This weekend was free choice week. The hardest thing is deciding what to make. The math goes something like
Maries Cakes Baked - My Cakes Baked = Cakes I should cook during free choice week
I think the stats are 52 - 30 something = I will be baking cakes long after Marie dusts the icing sugar from her hands and puts away her beater blade. To try to even the score a little I decided to do two Rose recipes this week.
The first was the "I shall not be beaten by a faffing water bath" Baby Lemon Cheesecakes. Only, I was beaten by the faffing water bath. Again. I have now marked my recipe book with a "bake in the round, do not be tempted by the cuteness of the itty bitty - disaster looms".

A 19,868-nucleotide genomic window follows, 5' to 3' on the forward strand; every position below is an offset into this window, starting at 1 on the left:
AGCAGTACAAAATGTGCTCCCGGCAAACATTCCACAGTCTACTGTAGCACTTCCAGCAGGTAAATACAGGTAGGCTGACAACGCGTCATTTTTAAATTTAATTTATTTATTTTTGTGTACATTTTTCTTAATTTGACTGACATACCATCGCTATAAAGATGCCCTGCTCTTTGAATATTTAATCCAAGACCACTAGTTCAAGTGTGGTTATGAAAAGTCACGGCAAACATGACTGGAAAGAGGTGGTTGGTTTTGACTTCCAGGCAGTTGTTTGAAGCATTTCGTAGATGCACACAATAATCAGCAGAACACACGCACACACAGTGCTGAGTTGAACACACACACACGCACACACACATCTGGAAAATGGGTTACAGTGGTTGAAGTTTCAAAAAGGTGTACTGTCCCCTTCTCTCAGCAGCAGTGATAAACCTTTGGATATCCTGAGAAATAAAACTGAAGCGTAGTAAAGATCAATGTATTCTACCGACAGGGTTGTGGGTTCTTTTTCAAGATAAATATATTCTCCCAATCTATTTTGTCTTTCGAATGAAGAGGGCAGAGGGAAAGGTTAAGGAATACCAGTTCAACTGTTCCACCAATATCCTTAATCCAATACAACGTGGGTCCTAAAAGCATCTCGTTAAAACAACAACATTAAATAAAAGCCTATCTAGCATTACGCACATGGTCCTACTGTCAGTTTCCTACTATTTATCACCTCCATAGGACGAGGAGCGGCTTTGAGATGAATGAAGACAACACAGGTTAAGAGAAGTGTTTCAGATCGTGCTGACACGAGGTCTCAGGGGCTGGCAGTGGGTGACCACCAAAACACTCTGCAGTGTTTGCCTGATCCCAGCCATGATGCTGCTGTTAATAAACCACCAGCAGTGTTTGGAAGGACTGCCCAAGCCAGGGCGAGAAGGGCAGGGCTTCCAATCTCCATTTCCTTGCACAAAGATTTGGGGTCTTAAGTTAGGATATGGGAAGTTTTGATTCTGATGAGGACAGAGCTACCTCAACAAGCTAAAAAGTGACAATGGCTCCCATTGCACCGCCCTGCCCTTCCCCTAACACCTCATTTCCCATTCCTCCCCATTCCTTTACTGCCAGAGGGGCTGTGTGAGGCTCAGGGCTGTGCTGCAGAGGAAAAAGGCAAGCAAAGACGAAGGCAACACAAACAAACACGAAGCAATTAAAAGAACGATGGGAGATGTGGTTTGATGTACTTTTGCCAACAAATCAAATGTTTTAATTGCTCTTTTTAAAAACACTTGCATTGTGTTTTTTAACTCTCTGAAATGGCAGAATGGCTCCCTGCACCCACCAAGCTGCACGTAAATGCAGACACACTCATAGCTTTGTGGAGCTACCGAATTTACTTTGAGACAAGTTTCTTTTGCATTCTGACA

To be totally honest, I managed to have six perfect little cheesecakes, but lost two in the great flood (even with the supportive rack in place). I lost another two as I pulled the same tray out of the water bath and one of the other cakes sprawled out of its cup over the unflooded remainder. Not an attractive look. I was so peeved at the futility of it all that I didn't bother with the lemon curd. Quite glad that I didn't waste more effort and ingredients. Because once the six keepers had chilled they were a bit undercooked. Another batch of Baby Lemon Cheesecakes consigned to the drain. I retire, defeated from that recipe.
The second free choice was the Chocolate Ingots. I chose this recipe for a few reasons.
- Quick and easy.
- It was the recipe that frightened the living baker out of me! Caramelising cocoa nibs! I was totally intimidated. Not only new techniques but weird ingredients.